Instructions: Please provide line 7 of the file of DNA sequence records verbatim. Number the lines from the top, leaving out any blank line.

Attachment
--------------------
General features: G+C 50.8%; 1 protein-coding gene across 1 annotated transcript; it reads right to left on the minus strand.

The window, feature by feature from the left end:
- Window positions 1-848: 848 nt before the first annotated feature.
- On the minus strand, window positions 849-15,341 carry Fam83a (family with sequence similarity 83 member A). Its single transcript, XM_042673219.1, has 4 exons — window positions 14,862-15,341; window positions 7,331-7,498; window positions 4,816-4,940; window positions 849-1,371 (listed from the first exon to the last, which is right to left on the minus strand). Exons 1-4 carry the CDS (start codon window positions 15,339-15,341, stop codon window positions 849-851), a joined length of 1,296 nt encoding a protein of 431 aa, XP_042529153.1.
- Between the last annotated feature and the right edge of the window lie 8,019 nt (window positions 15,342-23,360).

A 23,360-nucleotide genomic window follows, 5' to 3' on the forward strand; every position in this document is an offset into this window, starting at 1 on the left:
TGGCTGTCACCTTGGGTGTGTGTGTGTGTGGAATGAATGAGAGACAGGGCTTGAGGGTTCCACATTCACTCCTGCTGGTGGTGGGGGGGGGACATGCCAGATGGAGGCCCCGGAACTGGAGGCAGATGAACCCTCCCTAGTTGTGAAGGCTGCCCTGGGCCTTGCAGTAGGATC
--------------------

TGGCTGTCACCTTGGGTGTGTGTGTGTGTGGAATGAATGAGAGACAGGGCTTGAGGGTTCCACATTCACTCCTGCTGGTGGTGGGGGGGGGACATGCCAGATGGAGGCCCCGGAACTGGAGGCAGATGAACCCTCCCTAGTTGTGAAGGCTGCCCTGGGCCTTGCAGTAGGATC